Changes in policy and regulation can also have an unsettling effect on the project pipeline. In 2015-16 the European Commission's statistical division, Eurostat, published a ruling and several clarifications regarding the treatment of public-private partnerships in public accounts (so called ESA10 rules). Eurostat's position is that certain PPP projects now have to be recognised on government balance sheets. This change in treatment has triggered apparent concerns with some EU member states, already leading to delays with several PPP procurement processes in Belgium, Scotland and Slovakia, and raising uncertainty over many other upcoming projects. Private investors are querying how profound the consequences can be of Eurostat's ruling on Europe's future infrastructure pipeline. The LTIIA has commenced a dialogue with the European Fund for Strategic Investments and the European Commission on this, in the context of supporting the implementation of the 'Juncker Plan'.
One path to explore could be the exclusion of certain projects, confirmed by the EFSI as “European Strategic Investments”, from the Maastricht criteria of deficit/debt calculation for national governments. The approval criteria could include significant private sector participation, longevity of finance beyond 15 years, minimum capex size of € 100 million and a cost/benefit analysis approved by the EFSI Board. The total exemption could be capped in relation to the GDP of each member state (say, up to 2 percent to be paid for availability/grant payments). An approach like this could quickly deepen the pipeline of new projects.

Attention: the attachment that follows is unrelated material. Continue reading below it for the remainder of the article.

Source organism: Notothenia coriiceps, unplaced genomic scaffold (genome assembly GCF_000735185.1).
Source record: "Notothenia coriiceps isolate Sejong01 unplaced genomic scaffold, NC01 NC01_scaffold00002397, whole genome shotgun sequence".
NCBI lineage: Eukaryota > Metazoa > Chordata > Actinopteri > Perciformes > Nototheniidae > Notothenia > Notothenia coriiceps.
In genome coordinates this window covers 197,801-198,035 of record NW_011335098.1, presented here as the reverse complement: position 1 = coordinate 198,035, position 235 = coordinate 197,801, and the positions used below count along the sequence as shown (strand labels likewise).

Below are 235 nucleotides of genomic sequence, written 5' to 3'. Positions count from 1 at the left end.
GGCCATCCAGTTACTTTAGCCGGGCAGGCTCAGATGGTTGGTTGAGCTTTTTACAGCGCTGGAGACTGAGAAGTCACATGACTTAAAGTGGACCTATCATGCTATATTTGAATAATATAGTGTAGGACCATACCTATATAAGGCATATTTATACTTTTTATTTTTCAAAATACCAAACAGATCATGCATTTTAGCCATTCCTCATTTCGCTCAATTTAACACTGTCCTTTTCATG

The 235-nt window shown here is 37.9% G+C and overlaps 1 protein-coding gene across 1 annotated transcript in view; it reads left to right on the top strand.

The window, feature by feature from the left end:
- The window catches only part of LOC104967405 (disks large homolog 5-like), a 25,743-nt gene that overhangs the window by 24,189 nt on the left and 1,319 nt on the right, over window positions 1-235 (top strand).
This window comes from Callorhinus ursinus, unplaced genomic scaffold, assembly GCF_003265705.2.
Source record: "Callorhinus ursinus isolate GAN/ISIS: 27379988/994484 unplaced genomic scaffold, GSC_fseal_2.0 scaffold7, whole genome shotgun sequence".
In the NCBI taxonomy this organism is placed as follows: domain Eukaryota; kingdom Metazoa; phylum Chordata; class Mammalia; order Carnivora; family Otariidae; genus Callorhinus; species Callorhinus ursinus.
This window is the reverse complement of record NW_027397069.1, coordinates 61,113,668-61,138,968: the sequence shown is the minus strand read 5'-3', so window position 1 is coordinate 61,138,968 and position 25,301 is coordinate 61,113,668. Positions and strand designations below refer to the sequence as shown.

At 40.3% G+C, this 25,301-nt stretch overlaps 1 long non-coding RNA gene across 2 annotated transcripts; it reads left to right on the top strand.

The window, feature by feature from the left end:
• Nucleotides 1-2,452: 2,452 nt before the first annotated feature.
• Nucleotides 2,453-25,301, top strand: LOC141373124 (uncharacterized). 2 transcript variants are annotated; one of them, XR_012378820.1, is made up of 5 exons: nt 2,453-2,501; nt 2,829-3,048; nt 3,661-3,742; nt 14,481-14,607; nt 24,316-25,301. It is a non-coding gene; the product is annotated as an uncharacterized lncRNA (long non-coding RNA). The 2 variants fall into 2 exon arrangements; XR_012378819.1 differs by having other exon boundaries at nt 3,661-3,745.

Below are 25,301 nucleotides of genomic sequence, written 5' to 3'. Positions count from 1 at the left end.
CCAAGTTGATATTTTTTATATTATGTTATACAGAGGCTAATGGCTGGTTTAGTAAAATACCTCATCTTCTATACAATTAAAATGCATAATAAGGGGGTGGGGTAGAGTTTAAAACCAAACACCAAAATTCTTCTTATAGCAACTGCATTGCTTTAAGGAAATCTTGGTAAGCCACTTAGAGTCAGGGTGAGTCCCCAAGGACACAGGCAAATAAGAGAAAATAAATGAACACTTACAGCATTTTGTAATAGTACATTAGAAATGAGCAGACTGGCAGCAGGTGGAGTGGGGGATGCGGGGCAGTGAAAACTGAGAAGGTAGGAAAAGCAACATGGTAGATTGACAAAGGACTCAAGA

The complex web of operating and contractual risk within a PPP project presents significant challenges for the development of project pipelines, particularly in less mature PPP markets. The appropriate application of risk allocation principles will determine whether a PPP project is bankable and able to attract institutional and other investment.
Earlier this year, the Global Infrastructure Hub (established by the G20 group of nations to foster innovative approaches to global infrastructure development) developed a tool to assist governments and stakeholders in developing economies in building a pipeline of viable PPP infrastructure projects. The online portal provides guidance that will enable governments to bring projects to market faster and more cost-effectively. It provides information on the risk allocation between public and private sectors in PPP transactions, along with related information on measures to mitigate issues and typical government support arrangements.
Developing an adequate pipeline of infrastructure investment opportunities as well as stable and supportive financial and regulatory environment is key to attracting institutional funding. A further but equally important consideration is the importance of long-term sustainability.
Sustainability is about more than climate change and reducing emissions: it is also about economic sustainability and longevity. Sustainable practices will become ever more embedded in national policy following COP21 and the adoption by 190 countries of a commitment to reduce carbon emissions. In the infrastructure PPP context, a project developed on sustainable principles will be prepared for changes to carbon legislation, and increasing taxes on energy emissions, for instance. It will be able to flex in response to digital disruption and a growing population that demands integrated city infrastructure and connected mobility solutions. The greatest risk to institutional investors in infrastructure PPP projects is in failing to understand the opportunity presented by investing with environmental and social governance being front and centre. The institutional investor needs to be 'future-ready'.